The Bundesliga officials have confirmed that the German top flight is ready to resume on May 9, if the government gives them the green light. However, it is likely the Bundesliga return will be staged behind closed doors in order to contain the outbreak of coronavirus in Germany, which has seen more than 148,000 infected and killed over 5,000 people in the country. Amidst the current situation regarding the Bundesliga return, Borussia Monchengladbach have asked fans to produce cardboard cut-outs which will be placed in their respective seats during the game.
Borussia Monchengladbach enjoyed a high-flying season under manager Marco Rose in the league and were fourth before the league was suspended due to the escalating coronavirus pandemic in Germany. A Bundesliga return has not been greeted well amongst the Borussia Monchengladbach fans, who will unable to attend games at the Borussia Park due to the Bundesliga's behind closed doors policy. However, according to The Athletic, Tte Borrusia Monchengladbach hierarchy has come up with a creative way to make up for the empty seats in the stands and will place Gladbach fans cardboard cut-outs with the help of a local printing company.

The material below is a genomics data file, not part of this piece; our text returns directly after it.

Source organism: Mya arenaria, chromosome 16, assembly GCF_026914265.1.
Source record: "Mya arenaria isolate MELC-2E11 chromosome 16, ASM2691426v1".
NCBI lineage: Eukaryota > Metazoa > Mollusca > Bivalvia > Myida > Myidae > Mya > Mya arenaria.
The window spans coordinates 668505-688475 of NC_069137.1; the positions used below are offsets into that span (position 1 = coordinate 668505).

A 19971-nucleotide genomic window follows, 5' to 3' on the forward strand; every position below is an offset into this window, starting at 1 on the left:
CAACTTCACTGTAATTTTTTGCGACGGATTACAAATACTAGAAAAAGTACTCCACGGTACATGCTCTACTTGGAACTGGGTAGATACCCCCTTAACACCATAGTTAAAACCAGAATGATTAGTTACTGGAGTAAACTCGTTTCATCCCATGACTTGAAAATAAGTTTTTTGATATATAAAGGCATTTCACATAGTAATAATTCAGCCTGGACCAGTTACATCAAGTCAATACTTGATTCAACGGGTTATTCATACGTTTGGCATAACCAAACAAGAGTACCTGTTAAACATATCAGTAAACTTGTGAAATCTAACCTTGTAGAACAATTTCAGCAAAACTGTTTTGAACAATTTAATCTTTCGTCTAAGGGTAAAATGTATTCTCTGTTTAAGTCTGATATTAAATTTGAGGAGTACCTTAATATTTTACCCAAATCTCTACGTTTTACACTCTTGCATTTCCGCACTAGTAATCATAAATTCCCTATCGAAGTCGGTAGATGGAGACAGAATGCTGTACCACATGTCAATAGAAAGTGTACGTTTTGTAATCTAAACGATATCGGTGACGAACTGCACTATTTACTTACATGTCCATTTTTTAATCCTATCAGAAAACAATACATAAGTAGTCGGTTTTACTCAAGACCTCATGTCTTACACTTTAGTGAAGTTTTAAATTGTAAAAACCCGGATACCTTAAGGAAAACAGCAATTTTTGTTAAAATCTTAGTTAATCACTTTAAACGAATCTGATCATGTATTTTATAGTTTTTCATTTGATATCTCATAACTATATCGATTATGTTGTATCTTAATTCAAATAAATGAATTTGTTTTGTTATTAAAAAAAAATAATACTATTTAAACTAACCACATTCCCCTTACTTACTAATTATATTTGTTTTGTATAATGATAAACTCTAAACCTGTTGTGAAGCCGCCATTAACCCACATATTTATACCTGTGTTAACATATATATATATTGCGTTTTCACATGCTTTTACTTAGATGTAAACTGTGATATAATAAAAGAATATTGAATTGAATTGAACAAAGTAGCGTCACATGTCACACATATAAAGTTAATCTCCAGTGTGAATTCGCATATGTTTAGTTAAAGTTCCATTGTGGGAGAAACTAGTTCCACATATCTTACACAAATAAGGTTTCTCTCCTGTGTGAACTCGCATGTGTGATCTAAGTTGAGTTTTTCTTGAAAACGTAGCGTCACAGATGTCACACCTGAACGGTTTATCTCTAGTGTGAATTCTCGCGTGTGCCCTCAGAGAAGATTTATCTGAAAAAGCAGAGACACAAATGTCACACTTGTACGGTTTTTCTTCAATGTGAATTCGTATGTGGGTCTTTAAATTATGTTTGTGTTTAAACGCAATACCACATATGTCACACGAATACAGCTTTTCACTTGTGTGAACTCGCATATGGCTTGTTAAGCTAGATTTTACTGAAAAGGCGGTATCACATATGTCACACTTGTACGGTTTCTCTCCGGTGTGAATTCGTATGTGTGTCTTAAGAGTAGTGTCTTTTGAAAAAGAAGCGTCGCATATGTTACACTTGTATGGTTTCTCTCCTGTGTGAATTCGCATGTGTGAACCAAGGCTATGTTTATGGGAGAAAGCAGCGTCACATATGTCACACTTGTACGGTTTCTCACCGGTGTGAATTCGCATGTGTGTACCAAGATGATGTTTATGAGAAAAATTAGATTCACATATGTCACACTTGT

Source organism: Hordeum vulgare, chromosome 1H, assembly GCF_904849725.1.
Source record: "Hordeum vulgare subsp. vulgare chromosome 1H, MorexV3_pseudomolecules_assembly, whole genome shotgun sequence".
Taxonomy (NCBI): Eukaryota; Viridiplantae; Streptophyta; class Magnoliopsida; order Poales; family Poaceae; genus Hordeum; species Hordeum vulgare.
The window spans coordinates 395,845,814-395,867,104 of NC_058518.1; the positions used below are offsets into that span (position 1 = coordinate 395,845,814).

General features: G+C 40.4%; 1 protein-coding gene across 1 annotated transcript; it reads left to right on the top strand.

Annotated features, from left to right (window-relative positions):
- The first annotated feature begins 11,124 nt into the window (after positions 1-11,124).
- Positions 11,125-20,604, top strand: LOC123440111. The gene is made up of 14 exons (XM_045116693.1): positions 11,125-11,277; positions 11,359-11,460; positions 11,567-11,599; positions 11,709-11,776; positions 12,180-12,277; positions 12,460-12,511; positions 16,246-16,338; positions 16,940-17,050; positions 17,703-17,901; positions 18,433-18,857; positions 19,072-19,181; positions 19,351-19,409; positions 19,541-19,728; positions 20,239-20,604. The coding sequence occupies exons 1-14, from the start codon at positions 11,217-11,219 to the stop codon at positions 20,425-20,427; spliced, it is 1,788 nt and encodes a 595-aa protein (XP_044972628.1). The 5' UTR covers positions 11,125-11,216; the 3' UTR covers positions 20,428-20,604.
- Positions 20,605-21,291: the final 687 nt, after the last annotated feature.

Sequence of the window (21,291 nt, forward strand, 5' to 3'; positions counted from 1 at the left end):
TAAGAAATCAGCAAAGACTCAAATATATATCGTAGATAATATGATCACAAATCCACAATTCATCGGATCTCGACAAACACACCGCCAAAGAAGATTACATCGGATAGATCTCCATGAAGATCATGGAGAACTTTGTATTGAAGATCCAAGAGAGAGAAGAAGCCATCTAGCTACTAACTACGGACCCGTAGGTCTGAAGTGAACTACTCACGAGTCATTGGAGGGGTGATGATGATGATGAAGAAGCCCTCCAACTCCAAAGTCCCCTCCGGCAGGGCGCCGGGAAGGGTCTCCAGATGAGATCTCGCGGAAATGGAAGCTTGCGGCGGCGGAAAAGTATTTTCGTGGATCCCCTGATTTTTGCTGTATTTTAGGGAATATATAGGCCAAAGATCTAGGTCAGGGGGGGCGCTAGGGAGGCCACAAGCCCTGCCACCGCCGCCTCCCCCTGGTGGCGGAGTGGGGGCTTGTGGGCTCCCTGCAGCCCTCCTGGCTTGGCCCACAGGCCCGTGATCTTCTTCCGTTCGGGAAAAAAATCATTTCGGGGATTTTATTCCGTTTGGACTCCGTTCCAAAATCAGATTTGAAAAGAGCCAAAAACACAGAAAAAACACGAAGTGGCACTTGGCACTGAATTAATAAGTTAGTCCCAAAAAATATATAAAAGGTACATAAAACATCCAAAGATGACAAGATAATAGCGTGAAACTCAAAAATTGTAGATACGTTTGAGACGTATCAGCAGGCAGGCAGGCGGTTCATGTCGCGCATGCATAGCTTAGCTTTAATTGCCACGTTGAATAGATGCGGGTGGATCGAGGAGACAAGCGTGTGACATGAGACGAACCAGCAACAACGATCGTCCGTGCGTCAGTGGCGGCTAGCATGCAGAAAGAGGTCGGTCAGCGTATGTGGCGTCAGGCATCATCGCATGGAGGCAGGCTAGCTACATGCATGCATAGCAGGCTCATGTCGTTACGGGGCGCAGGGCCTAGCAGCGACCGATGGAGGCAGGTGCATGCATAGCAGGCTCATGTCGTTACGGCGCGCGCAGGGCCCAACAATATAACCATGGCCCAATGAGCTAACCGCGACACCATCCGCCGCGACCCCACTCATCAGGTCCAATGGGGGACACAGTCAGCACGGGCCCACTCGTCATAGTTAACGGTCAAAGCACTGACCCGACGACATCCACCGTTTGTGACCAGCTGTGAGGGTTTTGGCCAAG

The cost is feasible with each cutout costing only €19 ($21) and will be placed in their respective seats, a move supported by the players.
Borussia Mönchengladbach filling their stadium with cardboard cut-outs for foreseeable future. Fans pay I think €19 and in they go. Ingenious, clever, funny and grim too. pic.twitter.com/lRYQKXLMim— Ewan MacKenna (@EwanMacKenna) April 17, 2020
In an online statement on Wednesday, Fanprojekt Moenchengladbach (FPMG) said that this is the first move at bringing life back at the stadium even if Borussia Monchengladbach fans cannot attend the games. The cut-outs would be made of weather-proof plastic and Borussia Monchengladbach fans can take home their 'doppelganger' as a reminder of these curious times. Borussia Monchengladbach hosted their last fixture to date on March 11, when they beat local rivals Cologne in the first Bundesliga game ever to be held behind closed doors.